Literature Study GuidesThe IdiotPart 4 Chapters 3 4 Summary

The Idiot | Study Guide

Fyodor Dostoevsky

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The Idiot | Part 4, Chapters 3–4 | Summary

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Summary

Chapter 3

The Ivolgin family is concerned with General Ivolgin's erratic behavior, which has gone beyond his normal antics. Lebedev has been avoiding the prince, but now they have a conversation, and Myshkin learns the missing wallet has reappeared with the money, first under a chair and then in Lebedev's frock coat, although for three days he has been pretending not to see the missing wallet, since he wants to torment the general. He intends to let up and "find" the wallet on the following day. The prince is beside himself, saying the general is asking for forgiveness and relying on Lebedev's delicacy, while Lebedev continues to humiliate him. Lebedev promises to relent.

Chapter 4

General Ivolgin announces he has broken off his friendship with Lebedev because Lebedev told him a ridiculous lie about getting shot during Napoleon's occupation of Moscow in 1812, losing his leg, and then burying it. Meanwhile Lebedev clearly has both legs and would have been too young to take part in the war, so he is making fun of the Ivolgin. The general now launches into his own absurd story about himself as a child during the French occupation of Moscow and claims to have served as a page to Napoleon. As the story becomes more and more ridiculous, the prince gets increasingly uncomfortable, although he pretends to go along. Later the general is embarrassed by his performance and blames the prince, saying he can't accept humiliating "tokens of compassion." Thus, he breaks with the prince. Shortly after—in fact on the day he storms out of the house after fighting with Ganya—he has a major stroke.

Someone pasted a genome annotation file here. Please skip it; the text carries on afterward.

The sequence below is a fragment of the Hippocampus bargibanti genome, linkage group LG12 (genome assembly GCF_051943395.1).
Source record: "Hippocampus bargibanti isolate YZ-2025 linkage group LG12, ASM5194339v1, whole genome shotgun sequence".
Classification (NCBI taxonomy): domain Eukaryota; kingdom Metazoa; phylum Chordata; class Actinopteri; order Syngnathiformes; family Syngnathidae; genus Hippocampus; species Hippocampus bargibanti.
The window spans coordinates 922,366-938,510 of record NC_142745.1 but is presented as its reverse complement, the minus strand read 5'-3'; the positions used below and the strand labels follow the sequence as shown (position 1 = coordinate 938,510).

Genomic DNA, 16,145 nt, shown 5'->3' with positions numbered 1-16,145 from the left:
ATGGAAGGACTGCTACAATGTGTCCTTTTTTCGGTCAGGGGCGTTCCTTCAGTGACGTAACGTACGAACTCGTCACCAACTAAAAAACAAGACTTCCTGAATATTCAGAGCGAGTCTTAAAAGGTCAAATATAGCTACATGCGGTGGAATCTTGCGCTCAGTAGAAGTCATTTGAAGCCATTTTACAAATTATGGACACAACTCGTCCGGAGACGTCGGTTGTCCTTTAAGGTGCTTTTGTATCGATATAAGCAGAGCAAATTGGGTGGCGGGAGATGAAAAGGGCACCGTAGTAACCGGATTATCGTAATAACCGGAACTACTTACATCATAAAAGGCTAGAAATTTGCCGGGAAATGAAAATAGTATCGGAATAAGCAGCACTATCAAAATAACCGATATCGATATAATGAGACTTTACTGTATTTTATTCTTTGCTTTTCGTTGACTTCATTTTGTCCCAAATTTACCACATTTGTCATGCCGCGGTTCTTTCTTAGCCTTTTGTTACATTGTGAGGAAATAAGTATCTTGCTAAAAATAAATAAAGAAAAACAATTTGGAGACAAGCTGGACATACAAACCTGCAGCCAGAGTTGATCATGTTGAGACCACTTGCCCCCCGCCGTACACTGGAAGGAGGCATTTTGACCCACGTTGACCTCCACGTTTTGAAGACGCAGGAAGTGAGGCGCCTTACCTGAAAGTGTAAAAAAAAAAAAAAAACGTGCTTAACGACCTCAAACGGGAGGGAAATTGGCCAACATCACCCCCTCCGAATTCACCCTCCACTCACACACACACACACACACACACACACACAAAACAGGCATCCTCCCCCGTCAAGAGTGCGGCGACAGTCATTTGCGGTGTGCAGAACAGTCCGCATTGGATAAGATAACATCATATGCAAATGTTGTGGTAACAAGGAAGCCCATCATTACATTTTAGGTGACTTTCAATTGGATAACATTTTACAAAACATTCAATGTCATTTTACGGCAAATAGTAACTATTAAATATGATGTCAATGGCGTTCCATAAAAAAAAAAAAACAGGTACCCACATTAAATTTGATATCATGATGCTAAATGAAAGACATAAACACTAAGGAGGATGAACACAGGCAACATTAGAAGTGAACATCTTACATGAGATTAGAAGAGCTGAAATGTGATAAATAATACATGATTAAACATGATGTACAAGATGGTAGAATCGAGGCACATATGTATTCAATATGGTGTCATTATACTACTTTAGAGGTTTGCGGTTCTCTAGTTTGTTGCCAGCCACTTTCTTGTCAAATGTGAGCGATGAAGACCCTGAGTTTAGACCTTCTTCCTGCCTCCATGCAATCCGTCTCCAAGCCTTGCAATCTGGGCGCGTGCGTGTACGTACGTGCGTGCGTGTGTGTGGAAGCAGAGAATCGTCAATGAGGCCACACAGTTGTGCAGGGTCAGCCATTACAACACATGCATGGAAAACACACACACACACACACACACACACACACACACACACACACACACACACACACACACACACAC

Analysis

Lebedev's malice and cruelty are on display in his refusal to let his friend off the hook about the theft. General Ivolgin returns the money, but Lebedev cannot forgive him too easily and prefers to make him sweat. Lebedev is a comic figure, but he's also a malicious trickster who likes to create chaos wherever he goes. In some ways he is more like an archetype than a character, a demonic force who toys with people's weaknesses and sensitivities. It is inevitable that the general is heading for a fall. His whole life is a lie, from beginning to end. He cannot open his mouth without making up a story, and Lebedev mocks him by telling him a ridiculous tale of how he lost a leg during French emperor Napoleon I's (1769–1821) invasion of Russia.

Not to be outdone by Lebedev, the general makes up his own fantastical tale of how, when he was a child, he served as Napoleon's page. When he tells this story to Prince Myshkin, who is constitutionally incapable of telling a lie, he has a hard time hiding his incredulity. The reader is now approaching the novel's dénouement, and here is the first instance of how Myshkin's extravagant compassion does more harm than good. The general knows he is being humored out of pity, and thus he cuts himself off from Myshkin. Additionally, he can no longer hide from his own absurdity and the knowledge that his life has been, for such a long time, a series of lies. As a result, he has a stroke and eventually dies.

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